We visited the old slave market in Zanzibar. It pushed the intellectual understanding I already had, and broke my emotional naitivity.
Zanzibar was the center of the African slave trade on the Indian Ocean, collecting millions of people from East-Central Africa and sending 80% of them to the Middle East. It stands in parallel to the Atlantic slave trade, which sent countless numbers to the Americas.
There is now a large Angelican church that stands on the site of the former slave market, and a small museum that testifies to the pain that was the slave trade. Small, dark chambers remain where the slaves were held, 50 to 80 to a room with a latrine pit for 3-5 days a time without food or water until they were taken into the market to be sold. Men, women and children who spoke different dialects were thrown together with little understanding of what would happen to them next, and treated as entirely disposable. I cannot even begin to imagine the physical and emotional abuse that they experienced. Any nativity I once had about why they didn’t simply run away or fight for their freedom has been supplanted by compassion.
The main altar of the church sits on top of what was known as the “weeping tree” (or “whipping tree”), where slaves were whipped to punish them or demonstrate their resilience before being sold. I’m not a religious person, but I felt compelled to kneel before the altar and give thanks to Dr. Livingstone and so many unnamed Africans and unsung heroes who took up the cause of resistance.
Few, if any escape responsibility. The slave trade here was fueled by a demand from Arabs in the Middle East and India (as the Atlantic trade was fueled by demand from the Americas), serviced by Africans who used the profits to wage war amongst themselves, and enabled by Europeans who favored its role in the ivory and spice trade over taking a stand against it. The British started the Atlantic slave trade, and eventually led the charge to abolish it not only there but on the Indian Ocean. It was they who took up the cause to marshall the political and military resources to compel the Arab rulers of Zanzibar to abolish it.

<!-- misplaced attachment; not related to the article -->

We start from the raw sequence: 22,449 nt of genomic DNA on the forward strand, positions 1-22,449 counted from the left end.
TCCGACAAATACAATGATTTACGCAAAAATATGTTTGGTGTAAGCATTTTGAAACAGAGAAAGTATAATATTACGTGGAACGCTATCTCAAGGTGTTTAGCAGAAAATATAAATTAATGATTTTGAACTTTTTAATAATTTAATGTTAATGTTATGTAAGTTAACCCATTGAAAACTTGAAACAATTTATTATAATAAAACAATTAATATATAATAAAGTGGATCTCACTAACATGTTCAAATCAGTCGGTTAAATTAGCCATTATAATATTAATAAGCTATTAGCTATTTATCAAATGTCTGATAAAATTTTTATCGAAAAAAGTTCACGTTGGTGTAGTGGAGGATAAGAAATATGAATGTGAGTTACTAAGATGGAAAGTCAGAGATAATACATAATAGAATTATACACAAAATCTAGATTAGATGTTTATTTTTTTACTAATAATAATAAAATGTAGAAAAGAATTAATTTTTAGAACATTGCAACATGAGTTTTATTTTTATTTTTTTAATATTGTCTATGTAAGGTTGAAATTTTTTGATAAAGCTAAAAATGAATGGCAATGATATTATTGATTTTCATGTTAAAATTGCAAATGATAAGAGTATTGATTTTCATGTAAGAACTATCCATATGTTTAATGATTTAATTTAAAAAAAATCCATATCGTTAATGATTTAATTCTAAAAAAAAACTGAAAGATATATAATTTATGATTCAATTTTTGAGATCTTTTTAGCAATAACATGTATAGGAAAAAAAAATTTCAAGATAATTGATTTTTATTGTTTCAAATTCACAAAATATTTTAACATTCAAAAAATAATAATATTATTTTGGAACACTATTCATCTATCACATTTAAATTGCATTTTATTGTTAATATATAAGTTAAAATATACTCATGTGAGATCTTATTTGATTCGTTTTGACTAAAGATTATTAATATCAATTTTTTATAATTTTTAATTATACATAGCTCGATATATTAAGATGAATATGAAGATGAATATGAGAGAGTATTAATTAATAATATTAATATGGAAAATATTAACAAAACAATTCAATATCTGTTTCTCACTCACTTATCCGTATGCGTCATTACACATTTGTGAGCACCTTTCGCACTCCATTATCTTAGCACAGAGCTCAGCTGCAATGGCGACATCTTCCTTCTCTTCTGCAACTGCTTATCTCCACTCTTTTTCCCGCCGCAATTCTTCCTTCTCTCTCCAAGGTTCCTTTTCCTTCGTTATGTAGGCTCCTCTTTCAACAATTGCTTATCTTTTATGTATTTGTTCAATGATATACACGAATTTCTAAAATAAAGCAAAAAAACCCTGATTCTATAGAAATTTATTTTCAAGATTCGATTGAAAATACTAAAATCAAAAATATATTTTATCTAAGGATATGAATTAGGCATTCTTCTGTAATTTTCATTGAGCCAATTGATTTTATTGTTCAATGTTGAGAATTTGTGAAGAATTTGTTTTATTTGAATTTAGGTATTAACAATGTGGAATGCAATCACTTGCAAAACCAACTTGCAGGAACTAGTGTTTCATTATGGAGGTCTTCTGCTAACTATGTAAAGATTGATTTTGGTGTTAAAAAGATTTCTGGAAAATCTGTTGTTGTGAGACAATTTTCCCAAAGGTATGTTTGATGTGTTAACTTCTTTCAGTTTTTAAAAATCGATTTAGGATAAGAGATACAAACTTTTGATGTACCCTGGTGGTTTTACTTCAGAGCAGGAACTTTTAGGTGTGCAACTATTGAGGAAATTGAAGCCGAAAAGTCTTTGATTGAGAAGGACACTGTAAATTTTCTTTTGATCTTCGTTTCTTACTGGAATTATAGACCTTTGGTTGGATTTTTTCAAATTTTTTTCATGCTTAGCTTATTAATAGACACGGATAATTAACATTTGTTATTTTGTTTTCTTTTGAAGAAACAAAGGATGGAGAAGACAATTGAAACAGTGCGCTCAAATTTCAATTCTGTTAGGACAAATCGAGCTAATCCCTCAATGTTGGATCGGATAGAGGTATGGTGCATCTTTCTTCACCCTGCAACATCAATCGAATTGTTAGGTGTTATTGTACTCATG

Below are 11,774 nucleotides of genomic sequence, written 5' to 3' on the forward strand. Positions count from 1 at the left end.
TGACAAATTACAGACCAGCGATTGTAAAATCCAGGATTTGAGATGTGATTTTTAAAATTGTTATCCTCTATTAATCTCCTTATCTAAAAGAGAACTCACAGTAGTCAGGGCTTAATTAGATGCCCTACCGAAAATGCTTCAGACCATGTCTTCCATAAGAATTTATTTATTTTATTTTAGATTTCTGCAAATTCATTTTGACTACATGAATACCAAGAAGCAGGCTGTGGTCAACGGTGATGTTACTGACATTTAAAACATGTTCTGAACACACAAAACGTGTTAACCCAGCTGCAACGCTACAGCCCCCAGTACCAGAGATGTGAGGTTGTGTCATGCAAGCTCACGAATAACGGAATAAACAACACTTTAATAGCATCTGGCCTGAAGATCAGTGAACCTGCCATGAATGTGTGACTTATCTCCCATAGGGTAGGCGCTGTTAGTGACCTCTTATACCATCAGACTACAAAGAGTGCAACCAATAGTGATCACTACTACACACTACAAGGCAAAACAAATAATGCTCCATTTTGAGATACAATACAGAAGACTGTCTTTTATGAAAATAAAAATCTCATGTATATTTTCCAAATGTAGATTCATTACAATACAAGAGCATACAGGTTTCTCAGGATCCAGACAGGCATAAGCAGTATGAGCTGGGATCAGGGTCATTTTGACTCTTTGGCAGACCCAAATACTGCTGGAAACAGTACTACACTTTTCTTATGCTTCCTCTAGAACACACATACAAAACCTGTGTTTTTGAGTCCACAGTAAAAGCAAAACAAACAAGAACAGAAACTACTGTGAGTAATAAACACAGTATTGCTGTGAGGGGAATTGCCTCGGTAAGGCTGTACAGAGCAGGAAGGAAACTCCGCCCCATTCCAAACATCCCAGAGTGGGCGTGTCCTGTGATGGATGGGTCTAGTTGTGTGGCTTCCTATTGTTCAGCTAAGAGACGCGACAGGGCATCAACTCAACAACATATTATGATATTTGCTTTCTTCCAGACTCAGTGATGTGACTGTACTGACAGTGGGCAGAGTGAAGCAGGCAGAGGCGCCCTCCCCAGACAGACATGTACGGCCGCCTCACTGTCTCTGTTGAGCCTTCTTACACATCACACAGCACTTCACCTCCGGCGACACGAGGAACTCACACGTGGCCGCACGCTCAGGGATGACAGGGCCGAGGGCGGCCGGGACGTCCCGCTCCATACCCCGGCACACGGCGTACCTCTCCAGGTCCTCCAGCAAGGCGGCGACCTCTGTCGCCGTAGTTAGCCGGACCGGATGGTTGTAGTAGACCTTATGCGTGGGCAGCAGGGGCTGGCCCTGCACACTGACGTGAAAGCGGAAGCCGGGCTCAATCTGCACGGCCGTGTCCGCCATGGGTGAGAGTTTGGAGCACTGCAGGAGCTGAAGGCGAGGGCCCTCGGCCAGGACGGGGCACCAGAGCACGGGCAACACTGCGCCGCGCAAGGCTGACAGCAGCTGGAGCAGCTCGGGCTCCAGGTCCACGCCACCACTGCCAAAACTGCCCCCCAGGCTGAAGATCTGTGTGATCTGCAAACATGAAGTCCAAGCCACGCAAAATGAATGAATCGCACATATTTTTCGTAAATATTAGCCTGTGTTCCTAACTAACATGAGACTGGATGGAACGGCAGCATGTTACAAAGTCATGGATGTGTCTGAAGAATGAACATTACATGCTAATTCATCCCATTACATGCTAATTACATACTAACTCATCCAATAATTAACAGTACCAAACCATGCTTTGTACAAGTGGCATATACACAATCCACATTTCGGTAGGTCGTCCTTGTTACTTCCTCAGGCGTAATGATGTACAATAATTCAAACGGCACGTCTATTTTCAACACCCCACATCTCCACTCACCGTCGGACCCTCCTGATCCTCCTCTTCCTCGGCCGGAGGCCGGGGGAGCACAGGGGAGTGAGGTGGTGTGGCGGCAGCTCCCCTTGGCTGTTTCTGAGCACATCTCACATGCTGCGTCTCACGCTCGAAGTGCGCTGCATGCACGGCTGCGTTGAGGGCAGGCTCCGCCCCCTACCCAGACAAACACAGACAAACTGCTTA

In this day and age where I hear so many well-intentioned people speak of how awful colonialism was, and of how important it is that we use our privilege to empower disenfranchised people to lead the fight against it, I’m also reminded of how important it is for all of us to act our conscience, no matter our gender or race or place of origin, and to take a stand for what we believe in. I appreciate more than ever the nuance of how the road to hell is paved with good intentions, and also how some of the hardest fights are won by those who act with good intentions against the popular opinion and advice of their time.
Today, I’m grateful for Dr. Livingstone, who did what he could to make the world a better place. And with the strength of the African people, whose intergenerational trauma is beyond what most of us can possibly imagine.